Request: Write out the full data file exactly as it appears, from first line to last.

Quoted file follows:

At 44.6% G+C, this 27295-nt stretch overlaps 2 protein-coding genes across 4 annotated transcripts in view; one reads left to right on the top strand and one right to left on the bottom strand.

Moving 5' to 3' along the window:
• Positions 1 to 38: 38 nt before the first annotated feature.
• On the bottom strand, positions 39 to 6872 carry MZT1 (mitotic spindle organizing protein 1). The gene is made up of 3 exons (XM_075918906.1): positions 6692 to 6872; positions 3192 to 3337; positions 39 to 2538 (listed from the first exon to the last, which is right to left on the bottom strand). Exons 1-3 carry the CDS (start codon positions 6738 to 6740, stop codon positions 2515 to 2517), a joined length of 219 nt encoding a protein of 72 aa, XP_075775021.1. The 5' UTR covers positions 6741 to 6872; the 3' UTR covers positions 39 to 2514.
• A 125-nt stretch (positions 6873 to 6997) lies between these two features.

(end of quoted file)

At 44.6% G+C, this 27295-nt stretch overlaps 2 protein-coding genes across 4 annotated transcripts in view; one reads left to right on the top strand and one right to left on the bottom strand.

Moving 5' to 3' along the window:
• Positions 1 to 38: 38 nt before the first annotated feature.
• On the bottom strand, positions 39 to 6872 carry MZT1 (mitotic spindle organizing protein 1). The gene is made up of 3 exons (XM_075918906.1): positions 6692 to 6872; positions 3192 to 3337; positions 39 to 2538 (listed from the first exon to the last, which is right to left on the bottom strand). Exons 1-3 carry the CDS (start codon positions 6738 to 6740, stop codon positions 2515 to 2517), a joined length of 219 nt encoding a protein of 72 aa, XP_075775021.1. The 5' UTR covers positions 6741 to 6872; the 3' UTR covers positions 39 to 2514.
• A 125-nt stretch (positions 6873 to 6997) lies between these two features.